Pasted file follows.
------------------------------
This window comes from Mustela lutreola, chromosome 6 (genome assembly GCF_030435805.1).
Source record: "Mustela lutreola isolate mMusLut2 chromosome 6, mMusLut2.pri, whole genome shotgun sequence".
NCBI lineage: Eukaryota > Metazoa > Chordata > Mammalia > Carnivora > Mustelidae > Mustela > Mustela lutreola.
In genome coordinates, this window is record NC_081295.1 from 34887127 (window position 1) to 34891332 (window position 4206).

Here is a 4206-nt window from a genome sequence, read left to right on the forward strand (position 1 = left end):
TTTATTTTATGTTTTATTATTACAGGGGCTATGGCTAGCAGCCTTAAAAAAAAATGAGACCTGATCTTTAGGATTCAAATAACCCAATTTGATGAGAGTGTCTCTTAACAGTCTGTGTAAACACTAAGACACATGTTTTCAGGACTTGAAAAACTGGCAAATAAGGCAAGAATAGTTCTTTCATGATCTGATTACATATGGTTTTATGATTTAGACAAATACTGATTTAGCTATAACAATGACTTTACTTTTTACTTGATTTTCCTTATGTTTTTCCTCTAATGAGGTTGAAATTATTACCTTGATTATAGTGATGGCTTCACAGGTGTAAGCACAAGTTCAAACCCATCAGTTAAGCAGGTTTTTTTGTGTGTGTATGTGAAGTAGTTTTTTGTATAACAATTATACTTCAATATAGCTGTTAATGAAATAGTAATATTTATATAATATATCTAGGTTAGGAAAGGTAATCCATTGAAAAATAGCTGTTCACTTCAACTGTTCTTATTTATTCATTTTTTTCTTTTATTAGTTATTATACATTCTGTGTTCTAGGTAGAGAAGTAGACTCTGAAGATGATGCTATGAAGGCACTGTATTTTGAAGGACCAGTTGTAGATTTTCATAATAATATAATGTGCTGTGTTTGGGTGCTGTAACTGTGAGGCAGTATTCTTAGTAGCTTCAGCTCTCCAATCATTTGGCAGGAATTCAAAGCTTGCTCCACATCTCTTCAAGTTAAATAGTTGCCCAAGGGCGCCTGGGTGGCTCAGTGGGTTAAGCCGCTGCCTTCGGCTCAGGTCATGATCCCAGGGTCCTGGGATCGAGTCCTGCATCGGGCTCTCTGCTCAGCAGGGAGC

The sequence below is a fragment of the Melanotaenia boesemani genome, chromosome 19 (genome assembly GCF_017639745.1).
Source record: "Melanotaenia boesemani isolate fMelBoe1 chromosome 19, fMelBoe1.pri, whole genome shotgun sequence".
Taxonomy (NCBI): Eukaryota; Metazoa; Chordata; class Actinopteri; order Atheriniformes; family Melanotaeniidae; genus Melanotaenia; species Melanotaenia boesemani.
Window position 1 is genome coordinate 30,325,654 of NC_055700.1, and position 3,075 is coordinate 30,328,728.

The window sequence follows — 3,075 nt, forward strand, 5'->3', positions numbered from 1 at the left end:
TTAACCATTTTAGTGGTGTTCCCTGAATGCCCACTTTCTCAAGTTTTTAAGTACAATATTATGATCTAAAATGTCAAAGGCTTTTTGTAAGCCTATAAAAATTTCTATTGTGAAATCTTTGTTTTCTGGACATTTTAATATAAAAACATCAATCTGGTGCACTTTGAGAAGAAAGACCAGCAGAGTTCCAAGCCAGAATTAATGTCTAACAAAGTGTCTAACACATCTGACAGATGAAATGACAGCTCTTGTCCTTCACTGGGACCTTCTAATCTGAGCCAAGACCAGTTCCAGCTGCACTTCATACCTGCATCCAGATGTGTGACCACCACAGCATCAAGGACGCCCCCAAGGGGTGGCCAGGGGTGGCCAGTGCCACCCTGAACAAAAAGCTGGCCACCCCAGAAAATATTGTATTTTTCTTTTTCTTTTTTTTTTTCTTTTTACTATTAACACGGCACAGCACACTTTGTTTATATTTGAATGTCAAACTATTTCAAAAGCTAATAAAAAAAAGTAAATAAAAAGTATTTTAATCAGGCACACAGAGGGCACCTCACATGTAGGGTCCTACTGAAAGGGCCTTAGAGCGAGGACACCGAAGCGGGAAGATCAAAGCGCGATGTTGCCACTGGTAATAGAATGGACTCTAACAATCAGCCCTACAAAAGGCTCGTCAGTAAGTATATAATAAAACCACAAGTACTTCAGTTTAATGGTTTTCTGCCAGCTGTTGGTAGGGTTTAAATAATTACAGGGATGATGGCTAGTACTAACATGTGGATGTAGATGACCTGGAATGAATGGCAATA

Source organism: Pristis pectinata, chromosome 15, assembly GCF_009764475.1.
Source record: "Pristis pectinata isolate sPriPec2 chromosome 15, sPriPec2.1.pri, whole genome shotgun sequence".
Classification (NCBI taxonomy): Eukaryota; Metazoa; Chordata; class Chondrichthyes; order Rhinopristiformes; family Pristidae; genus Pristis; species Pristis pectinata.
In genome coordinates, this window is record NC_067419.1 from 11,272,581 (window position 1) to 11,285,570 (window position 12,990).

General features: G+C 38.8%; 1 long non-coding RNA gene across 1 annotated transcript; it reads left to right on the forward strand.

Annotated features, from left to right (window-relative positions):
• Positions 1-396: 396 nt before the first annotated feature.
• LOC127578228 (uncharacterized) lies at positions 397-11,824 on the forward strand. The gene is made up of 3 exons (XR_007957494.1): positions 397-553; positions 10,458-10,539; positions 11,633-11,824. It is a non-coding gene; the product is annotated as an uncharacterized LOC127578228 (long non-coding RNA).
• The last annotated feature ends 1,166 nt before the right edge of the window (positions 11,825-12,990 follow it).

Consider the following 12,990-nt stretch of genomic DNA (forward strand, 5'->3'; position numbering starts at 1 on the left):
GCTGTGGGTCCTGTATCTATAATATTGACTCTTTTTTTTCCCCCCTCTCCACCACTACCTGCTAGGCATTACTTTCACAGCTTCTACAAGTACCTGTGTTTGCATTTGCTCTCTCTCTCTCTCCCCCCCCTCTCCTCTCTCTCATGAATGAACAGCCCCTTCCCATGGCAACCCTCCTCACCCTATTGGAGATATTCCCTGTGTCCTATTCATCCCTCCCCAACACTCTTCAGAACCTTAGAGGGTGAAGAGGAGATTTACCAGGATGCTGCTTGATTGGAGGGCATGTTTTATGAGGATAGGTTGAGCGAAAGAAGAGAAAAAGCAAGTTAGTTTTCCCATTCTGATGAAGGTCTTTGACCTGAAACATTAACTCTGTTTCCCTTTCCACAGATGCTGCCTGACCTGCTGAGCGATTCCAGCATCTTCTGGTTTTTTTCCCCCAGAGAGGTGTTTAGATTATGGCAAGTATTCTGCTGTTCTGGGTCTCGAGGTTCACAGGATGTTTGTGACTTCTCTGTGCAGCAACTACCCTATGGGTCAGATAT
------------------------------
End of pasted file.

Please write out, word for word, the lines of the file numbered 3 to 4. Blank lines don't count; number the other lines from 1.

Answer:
NCBI lineage: Eukaryota > Metazoa > Chordata > Mammalia > Carnivora > Mustelidae > Mustela > Mustela lutreola.
In genome coordinates, this window is record NC_081295.1 from 34887127 (window position 1) to 34891332 (window position 4206).